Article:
A floodwall is a self-supporting barrier to floodwater. It may look like a garden wall or privacy fence, but it has more internal reinforcing and a more substantial foundation. This heavier construction keeps the wall from tipping or sliding. The foundation also blocks seepage of water under the wall.
A floodwall does more than keep the building dry. It protects the building from unequal pressure on its walls and erosion (or scour) at its foundation. It also protects the building from damage from floating debris.
Points to Remember:
- Floodwalls must be built strong enough, above and below ground, to withstand the force of standing water. Have an engineer analyze the design to make sure it can handle the stress of potential water current.
- Before you dig, find out where water, gas, electrical and phone lines are. Ask your utility providers to mark these lines for you. Also locate and avoid cutting your sewer line.
- Rain that falls inside the wall needs a way to get out when it’s NOT flooding (through drains) and when it IS flooding and the drains are plugged (using pumps).
- Test the closure and pump systems annually.
- Floodwalls have natural enemies: burrowing creatures and tree roots. Check your floodwall each year for cracks and signs of tunneling.
- A floodwall may require a building permit and may fall under height and set-back limitations of a fence ordinance. Check with the local building or permit office.
- Some communities review plans to be sure the floodwall will not interfere with drainage and will not diminish flood storage capacity in violation of local law.
- Plan for your safety in a flood. Decide ahead of time when you’ll abandon a flood fight and save your life.
The typical floodwall 4-foot high will cost about twice as much as a permanent levee of the same height. The floodwall, however, will take less ground surface area while requiring more, deeper excavation.
It is difficult to justify a private floodwall taller than 4 feet. For many homes, it is less expensive to raise the building 5 feet than to construct a reliable floodwall that tall.
Neighbors often view floodwalls and levees as aggravating their own flood situations. Protecting the area right around a building may be less objectionable than excluding water from your entire lot. Placing the wall close to the building also will reduce construction costs and your dependence on pumps.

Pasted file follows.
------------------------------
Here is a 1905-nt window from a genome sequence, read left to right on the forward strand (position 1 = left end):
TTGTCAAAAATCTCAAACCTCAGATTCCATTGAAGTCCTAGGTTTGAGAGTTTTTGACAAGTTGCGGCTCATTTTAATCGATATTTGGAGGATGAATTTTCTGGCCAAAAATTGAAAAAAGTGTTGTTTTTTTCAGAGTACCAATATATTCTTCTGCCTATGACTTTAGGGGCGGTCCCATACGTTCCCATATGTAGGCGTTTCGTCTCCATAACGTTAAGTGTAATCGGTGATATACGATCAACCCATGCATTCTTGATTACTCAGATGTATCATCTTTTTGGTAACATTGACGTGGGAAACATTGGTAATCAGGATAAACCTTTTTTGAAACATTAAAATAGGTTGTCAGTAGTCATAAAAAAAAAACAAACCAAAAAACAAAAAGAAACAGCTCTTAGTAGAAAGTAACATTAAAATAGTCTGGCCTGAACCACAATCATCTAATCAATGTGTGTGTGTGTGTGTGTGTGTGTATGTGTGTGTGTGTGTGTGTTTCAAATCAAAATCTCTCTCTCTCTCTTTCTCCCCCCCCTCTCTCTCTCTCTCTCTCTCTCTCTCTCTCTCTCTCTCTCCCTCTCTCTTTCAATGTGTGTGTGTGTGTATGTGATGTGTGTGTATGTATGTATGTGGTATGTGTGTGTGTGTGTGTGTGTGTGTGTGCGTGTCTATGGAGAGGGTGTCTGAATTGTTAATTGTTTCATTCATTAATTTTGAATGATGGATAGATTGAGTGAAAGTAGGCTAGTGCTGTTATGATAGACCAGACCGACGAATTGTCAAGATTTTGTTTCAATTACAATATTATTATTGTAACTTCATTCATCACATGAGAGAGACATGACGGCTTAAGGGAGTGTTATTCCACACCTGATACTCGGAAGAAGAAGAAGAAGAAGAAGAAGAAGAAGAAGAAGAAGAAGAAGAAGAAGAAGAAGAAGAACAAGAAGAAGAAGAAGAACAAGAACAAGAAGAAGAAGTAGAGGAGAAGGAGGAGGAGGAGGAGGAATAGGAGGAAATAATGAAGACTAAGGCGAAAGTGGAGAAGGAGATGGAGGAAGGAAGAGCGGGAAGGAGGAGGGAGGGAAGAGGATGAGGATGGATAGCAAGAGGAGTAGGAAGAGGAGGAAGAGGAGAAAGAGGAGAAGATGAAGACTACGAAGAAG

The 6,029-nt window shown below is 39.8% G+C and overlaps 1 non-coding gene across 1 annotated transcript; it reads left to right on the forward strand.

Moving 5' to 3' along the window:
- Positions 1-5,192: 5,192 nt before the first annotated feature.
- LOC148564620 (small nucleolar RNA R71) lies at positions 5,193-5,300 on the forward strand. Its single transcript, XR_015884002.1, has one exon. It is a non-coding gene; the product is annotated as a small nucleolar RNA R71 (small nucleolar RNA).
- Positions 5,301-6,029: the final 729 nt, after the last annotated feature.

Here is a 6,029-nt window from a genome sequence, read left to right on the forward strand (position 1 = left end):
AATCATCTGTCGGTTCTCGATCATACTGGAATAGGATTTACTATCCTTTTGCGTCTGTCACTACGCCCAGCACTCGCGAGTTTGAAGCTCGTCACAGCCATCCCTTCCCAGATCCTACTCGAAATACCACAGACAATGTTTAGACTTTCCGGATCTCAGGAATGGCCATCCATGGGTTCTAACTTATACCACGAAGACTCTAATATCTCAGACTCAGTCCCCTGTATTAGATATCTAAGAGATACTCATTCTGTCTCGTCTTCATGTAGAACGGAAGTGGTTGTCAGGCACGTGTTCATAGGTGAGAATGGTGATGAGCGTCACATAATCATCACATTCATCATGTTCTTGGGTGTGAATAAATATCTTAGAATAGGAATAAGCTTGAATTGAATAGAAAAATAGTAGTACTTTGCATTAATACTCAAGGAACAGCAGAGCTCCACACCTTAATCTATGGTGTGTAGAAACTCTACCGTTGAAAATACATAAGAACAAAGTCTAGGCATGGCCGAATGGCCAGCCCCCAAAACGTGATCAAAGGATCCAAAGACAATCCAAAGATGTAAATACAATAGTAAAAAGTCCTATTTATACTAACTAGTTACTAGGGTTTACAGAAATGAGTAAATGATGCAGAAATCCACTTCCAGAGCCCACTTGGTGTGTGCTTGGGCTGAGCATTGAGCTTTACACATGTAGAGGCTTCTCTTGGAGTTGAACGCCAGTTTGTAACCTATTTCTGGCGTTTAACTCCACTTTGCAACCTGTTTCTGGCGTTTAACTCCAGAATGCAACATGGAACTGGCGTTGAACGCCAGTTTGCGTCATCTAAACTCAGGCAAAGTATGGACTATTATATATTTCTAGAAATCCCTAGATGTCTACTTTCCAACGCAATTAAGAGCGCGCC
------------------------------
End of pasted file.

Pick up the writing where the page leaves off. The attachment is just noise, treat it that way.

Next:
Fail Safe Design
Your floodwall should be designed to allow water to come over the top before the wall is broken by the unbalanced pressure created by standing water. If a floodwall fails suddenly, the water and parts of the wall may come crashing into your building.
Never add to the height of a floodwall without making sure the foundation can handle the extra load.
A system with well-maintained automatic closures and pumps will provide protection when no one is home.
Openings in a floodwall need closures that are as strong as the wall, watertight and easy to install quickly in a flood threat.
Wood, cement blocks, bricks or poured concrete can be used. Use structural and waterproofing materials that will not be damaged by termites, wildlife or pets.
- Waterproof sealant or film can be applied to the surface or sandwiched between the bricks or blocks. Choose a material that will sustain its properties under the conditions of use - on an exterior surface exposed to sunlight or sealed in an airtight, dark space.
- Buttresses at corners and at intervals along the wall add strength. Weaker materials require more reinforcing.
- Provide closures - gates that float, roll or swing into place, removable panels, sandbags or water inflated tubing.
- A small levee at the driveway opening can provide protection from low flood levels.
- Be prepared to pump out rain that falls inside the wall during a flood.
- Optional veneering. Brick tile can be added over a sealant coating to create the look of brick at a lower cost. A full brick veneer over a sealant or film requires a larger foundation.
- Place drains at the base of the wall wherever water flows off your property. Use flap-valves or screw caps to prevent backflow during a flood.
- Bury the foundation so it will resist toppling and be unaffected by erosion or scour. A taller floodwall needs to be stronger and have a larger foundation than a shorter one.
- Steel rebar strengthens the foundation and ties the wall to the foundation. Lock the rebar in the wall by filling blocks with mortar.
See PDF for floodwall illustration.
2012 Insurance Reforms Impact Investment Decisions
Before you decide to invest in restoring or improving your home, ask your insurance agent about proposed increases in flood insurance premiums and how these can affect you. Subsidized rates are being phased out beginning in 2013, resulting in much higher premiums for properties that are too low in a flood hazard area.